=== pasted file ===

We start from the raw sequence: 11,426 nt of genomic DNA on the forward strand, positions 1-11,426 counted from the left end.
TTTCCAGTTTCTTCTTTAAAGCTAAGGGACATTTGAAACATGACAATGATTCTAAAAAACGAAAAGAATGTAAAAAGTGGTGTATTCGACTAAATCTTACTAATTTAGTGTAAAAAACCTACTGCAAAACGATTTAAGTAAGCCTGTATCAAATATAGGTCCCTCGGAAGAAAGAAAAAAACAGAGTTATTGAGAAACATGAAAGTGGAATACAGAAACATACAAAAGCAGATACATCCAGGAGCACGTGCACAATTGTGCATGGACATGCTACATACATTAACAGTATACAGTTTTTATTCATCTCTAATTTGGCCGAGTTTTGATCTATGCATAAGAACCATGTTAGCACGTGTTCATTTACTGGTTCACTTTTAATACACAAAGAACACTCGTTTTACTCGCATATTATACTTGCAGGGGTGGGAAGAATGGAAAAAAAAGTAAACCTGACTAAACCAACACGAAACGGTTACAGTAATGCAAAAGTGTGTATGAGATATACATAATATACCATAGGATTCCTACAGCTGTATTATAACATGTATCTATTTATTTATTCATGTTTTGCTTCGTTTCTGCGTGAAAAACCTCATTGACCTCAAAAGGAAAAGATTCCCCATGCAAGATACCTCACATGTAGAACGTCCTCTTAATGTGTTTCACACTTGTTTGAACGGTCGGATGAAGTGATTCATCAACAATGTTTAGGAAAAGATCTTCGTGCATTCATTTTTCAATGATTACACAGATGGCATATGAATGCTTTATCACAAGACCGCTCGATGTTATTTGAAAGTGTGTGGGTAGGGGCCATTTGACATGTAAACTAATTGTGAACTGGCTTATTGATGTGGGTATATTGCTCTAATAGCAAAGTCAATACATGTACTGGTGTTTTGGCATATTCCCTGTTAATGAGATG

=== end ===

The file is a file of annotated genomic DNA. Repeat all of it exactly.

We start from the raw sequence: 11,426 nt of genomic DNA on the forward strand, positions 1-11,426 counted from the left end.
TTTCCAGTTTCTTCTTTAAAGCTAAGGGACATTTGAAACATGACAATGATTCTAAAAAACGAAAAGAATGTAAAAAGTGGTGTATTCGACTAAATCTTACTAATTTAGTGTAAAAAACCTACTGCAAAACGATTTAAGTAAGCCTGTATCAAATATAGGTCCCTCGGAAGAAAGAAAAAAACAGAGTTATTGAGAAACATGAAAGTGGAATACAGAAACATACAAAAGCAGATACATCCAGGAGCACGTGCACAATTGTGCATGGACATGCTACATACATTAACAGTATACAGTTTTTATTCATCTCTAATTTGGCCGAGTTTTGATCTATGCATAAGAACCATGTTAGCACGTGTTCATTTACTGGTTCACTTTTAATACACAAAGAACACTCGTTTTACTCGCATATTATACTTGCAGGGGTGGGAAGAATGGAAAAAAAAGTAAACCTGACTAAACCAACACGAAACGGTTACAGTAATGCAAAAGTGTGTATGAGATATACATAATATACCATAGGATTCCTACAGCTGTATTATAACATGTATCTATTTATTTATTCATGTTTTGCTTCGTTTCTGCGTGAAAAACCTCATTGACCTCAAAAGGAAAAGATTCCCCATGCAAGATACCTCACATGTAGAACGTCCTCTTAATGTGTTTCACACTTGTTTGAACGGTCGGATGAAGTGATTCATCAACAATGTTTAGGAAAAGATCTTCGTGCATTCATTTTTCAATGATTACACAGATGGCATATGAATGCTTTATCACAAGACCGCTCGATGTTATTTGAAAGTGTGTGGGTAGGGGCCATTTGACATGTAAACTAATTGTGAACTGGCTTATTGATGTGGGTATATTGCTCTAATAGCAAAGTCAATACATGTACTGGTGTTTTGGCATATTCCCTGTTAATGAGATG